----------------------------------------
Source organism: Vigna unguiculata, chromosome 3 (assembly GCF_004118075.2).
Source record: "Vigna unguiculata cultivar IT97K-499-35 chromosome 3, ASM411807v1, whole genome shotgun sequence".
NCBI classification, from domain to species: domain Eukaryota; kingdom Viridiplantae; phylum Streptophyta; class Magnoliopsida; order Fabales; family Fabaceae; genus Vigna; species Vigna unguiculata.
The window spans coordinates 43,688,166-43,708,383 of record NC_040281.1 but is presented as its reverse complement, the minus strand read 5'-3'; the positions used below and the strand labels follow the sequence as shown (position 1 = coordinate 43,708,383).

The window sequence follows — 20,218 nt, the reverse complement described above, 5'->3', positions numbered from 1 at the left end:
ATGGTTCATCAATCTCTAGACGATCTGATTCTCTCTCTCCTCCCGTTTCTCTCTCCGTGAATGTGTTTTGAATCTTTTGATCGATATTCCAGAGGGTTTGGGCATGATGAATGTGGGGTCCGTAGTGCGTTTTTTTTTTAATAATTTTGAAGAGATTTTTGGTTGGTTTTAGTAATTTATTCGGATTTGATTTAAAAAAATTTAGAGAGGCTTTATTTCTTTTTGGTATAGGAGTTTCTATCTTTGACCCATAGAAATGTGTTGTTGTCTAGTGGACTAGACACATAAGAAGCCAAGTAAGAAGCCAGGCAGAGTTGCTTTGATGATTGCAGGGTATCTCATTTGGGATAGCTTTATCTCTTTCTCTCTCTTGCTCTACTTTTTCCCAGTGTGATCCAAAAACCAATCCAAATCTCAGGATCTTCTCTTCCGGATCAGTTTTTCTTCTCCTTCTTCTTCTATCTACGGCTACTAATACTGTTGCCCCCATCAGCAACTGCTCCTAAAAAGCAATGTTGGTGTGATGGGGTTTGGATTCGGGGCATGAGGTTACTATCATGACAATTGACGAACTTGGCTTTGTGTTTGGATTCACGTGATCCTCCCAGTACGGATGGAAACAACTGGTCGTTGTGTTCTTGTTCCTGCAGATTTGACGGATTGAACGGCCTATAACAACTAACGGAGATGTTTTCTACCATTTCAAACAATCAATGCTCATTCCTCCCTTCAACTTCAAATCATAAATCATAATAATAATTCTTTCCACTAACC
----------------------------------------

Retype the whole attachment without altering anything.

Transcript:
Source organism: Vigna unguiculata, chromosome 3 (assembly GCF_004118075.2).
Source record: "Vigna unguiculata cultivar IT97K-499-35 chromosome 3, ASM411807v1, whole genome shotgun sequence".
NCBI classification, from domain to species: domain Eukaryota; kingdom Viridiplantae; phylum Streptophyta; class Magnoliopsida; order Fabales; family Fabaceae; genus Vigna; species Vigna unguiculata.
The window spans coordinates 43,688,166-43,708,383 of record NC_040281.1 but is presented as its reverse complement, the minus strand read 5'-3'; the positions used below and the strand labels follow the sequence as shown (position 1 = coordinate 43,708,383).

The window sequence follows — 20,218 nt, the reverse complement described above, 5'->3', positions numbered from 1 at the left end:
ATGGTTCATCAATCTCTAGACGATCTGATTCTCTCTCTCCTCCCGTTTCTCTCTCCGTGAATGTGTTTTGAATCTTTTGATCGATATTCCAGAGGGTTTGGGCATGATGAATGTGGGGTCCGTAGTGCGTTTTTTTTTTAATAATTTTGAAGAGATTTTTGGTTGGTTTTAGTAATTTATTCGGATTTGATTTAAAAAAATTTAGAGAGGCTTTATTTCTTTTTGGTATAGGAGTTTCTATCTTTGACCCATAGAAATGTGTTGTTGTCTAGTGGACTAGACACATAAGAAGCCAAGTAAGAAGCCAGGCAGAGTTGCTTTGATGATTGCAGGGTATCTCATTTGGGATAGCTTTATCTCTTTCTCTCTCTTGCTCTACTTTTTCCCAGTGTGATCCAAAAACCAATCCAAATCTCAGGATCTTCTCTTCCGGATCAGTTTTTCTTCTCCTTCTTCTTCTATCTACGGCTACTAATACTGTTGCCCCCATCAGCAACTGCTCCTAAAAAGCAATGTTGGTGTGATGGGGTTTGGATTCGGGGCATGAGGTTACTATCATGACAATTGACGAACTTGGCTTTGTGTTTGGATTCACGTGATCCTCCCAGTACGGATGGAAACAACTGGTCGTTGTGTTCTTGTTCCTGCAGATTTGACGGATTGAACGGCCTATAACAACTAACGGAGATGTTTTCTACCATTTCAAACAATCAATGCTCATTCCTCCCTTCAACTTCAAATCATAAATCATAATAATAATTCTTTCCACTAACC